The latest antics of Jean-Claude Juncker, the Commission President, will do nothing at all to improve the atmosphere for the forthcoming Brexit negotiations. In a speech in Florence, he claimed that “slowly but surely English is losing importance in Europe.” He then switched into French and drew applause from his audience of EU officials, local leaders and Italian students.
This follows on from claims made a few days after the Brexit vote last June by Danuta Hübner, a Polish MEP who was formerly a Commissioner, that English will lose its status as an official EU language after Brexit.
“We have a regulation…where every EU country has the right to notify one official language,” she said. “The Irish have notified Gaelic, and the Maltese have notified Maltese, so you have only the U.K. notifying English. If we don’t have the U.K., we don’t have English.”
Is this pure silliness or spite? Given she is Polish, Hübner’s claims are particularly daft. The UK joined the EU in 1973 and although English then became an official EU language, French continued to be the principal language within the institutions. Not until 2004 when Poland, along with nine other countries, joined did English then take its place alongside French in official communications. In other words, it was not because of us but because many of the staff and MEPs from the new accession countries who spoke very poor French but spoke English pretty well. There is therefore a strong irony in especially an Eastern European seeming so keen to rob English of its official status given that its higher profile in the EU came about for the benefit of her countrymen and women.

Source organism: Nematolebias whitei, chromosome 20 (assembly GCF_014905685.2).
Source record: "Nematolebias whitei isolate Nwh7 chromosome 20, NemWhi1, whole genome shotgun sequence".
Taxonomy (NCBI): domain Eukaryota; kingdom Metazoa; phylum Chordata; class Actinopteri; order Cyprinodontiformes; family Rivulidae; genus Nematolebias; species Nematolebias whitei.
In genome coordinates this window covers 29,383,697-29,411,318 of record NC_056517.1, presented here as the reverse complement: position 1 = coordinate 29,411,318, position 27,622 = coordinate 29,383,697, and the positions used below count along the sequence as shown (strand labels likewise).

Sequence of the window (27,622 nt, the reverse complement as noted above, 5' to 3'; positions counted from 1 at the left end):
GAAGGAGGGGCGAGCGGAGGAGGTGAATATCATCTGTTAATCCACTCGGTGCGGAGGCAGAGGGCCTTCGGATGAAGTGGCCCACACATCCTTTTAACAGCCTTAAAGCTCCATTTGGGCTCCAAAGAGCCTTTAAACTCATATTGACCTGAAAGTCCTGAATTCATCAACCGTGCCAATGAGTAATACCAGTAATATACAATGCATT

As a former employee of the European Parliament myself, I can vouch for the excellence of language tuition in the EU’s institutions and no doubt the many Poles, Czechs, Hungarians and others will end up speaking good French after two or three years at these classes, but however spiteful, the EU may feel towards us, any attempt to squeeze our language out of the corridors of Brussels is as futile as King Knut’s alleged attempts to stop the tide coming in. English is the language of IT, the language of world trade and the second most widely spoken language in the world after Mandarin Chinese. No amount of hostility towards our language on account of its associations with Brexit, is going to change this one iota.
As for Mr Juncker, he has been playing the old game popular with British Europhiles of confusing the EU and Europe. I doubt if he will ever manage banish English from the EU’s institutions, but even if I am wrong here, that is as far as I will go. English will not lose its importance in the classrooms and the TV channels of the real world beyond the European Quarter in Brussels. After all, most people do not want a job in this strange parallel universe and whatever the citizens of EU-27 may think of our decision to leave, they are far too pragmatic. They will not be as stupid as to cut off their nose to spite their face – or should I say, pace Mr Juncker, “couper le nez en depit de leur visage?”